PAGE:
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Feather's Miscellany: Time

"Perhaps that is what religious faith is all about – stepping outside time for a moment to think about the mystery of life,'' writes John Waddington-Feather.

In youth we live as if there were no end of time; in old age we realise that end is upon us. But as we approach that end with any luck we have a modicum of wisdom which old age brings. We have a much wider vision of time than when we were young.

As I’ve mentioned in an earlier essay, in old age we look through time’s telescope from the eyeglass; not as we did in youth through its broad lens which makes everything seem distant – including time. In old age we can see the full range of our lives more clearly; see all the different periods we’ve lived through; see all the people we’ve met including many whose names we’ve forgotten. Old age is the turning the pages of our life’s history. Hopefully, when we reach the end there’ll be an index of some sort for others to read while we’ve started a new life elsewhere.

Recently I was trying to recall the name of a fellow officer who served with me during National Service in the 1950s. I pulled out an old photograph with a dozen other officers on it whose names I’d quite forgotten and whom I hadn’t seen since I left the army in 1956; yet we were all a closely knit group, comrades-in-arms, sharing the same billet, the same daily routine, the same challenges, as familiar with each other as if we were in a family.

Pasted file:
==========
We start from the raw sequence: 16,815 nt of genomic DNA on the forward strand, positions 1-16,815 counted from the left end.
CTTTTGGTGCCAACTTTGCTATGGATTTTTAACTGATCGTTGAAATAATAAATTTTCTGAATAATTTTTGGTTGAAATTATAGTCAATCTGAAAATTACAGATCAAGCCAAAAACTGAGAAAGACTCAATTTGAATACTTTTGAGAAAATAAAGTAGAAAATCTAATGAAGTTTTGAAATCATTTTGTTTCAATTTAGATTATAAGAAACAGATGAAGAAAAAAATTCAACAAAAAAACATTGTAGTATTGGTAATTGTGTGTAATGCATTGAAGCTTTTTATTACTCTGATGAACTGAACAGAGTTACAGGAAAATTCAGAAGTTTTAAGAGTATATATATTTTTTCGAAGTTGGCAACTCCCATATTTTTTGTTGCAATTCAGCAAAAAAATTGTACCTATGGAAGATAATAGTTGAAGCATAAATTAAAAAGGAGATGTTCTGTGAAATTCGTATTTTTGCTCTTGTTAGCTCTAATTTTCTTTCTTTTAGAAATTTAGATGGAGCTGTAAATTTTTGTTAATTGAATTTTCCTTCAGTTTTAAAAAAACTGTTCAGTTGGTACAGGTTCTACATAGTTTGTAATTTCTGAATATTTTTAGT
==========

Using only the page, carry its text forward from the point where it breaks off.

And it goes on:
Memories of them came flooding back after fifty years as if it were yesterday, yet time since I last saw them had erased them from my memory. Some will be dead now, yet all of them will be set for ever in my mind as young men in their twenties. At the Great Resurrection will we all be in our twenties, I wonder? Or will we be the scraggy old men we are now? More likely we’ll be in a new timeless dimension after the death of our mortal bodies.

Time tests us all while we’re in it. We either overcome “the whips and scorns of time” or we go under; and as far as I’m concerned it’s my Christian faith which helps me bear up when the going gets rough. Few people have an easy passage through life, and time can play havoc with our lives if we allow it, especially when we age. We can only ease the pain of ageing; but throughout time we can also nurture the spirit and keep it young. I’ve known many an elderly person who’s remained young at heart when time has ravaged their bodies. We can all take an interest in life when life has lost its interest in us. We can make time play our game to stop it playing games with us.

Perhaps that is what religious faith is all about – stepping outside time for a moment to think about the mystery of life. Time starts at our creation and ends with our death. In between we have the opportunity to make the most of our time here by learning how to contact and love our Creator-God, while at the same time loving our fellow creatures in a world made for us to live in and enjoy.

John Waddington-Feather ©


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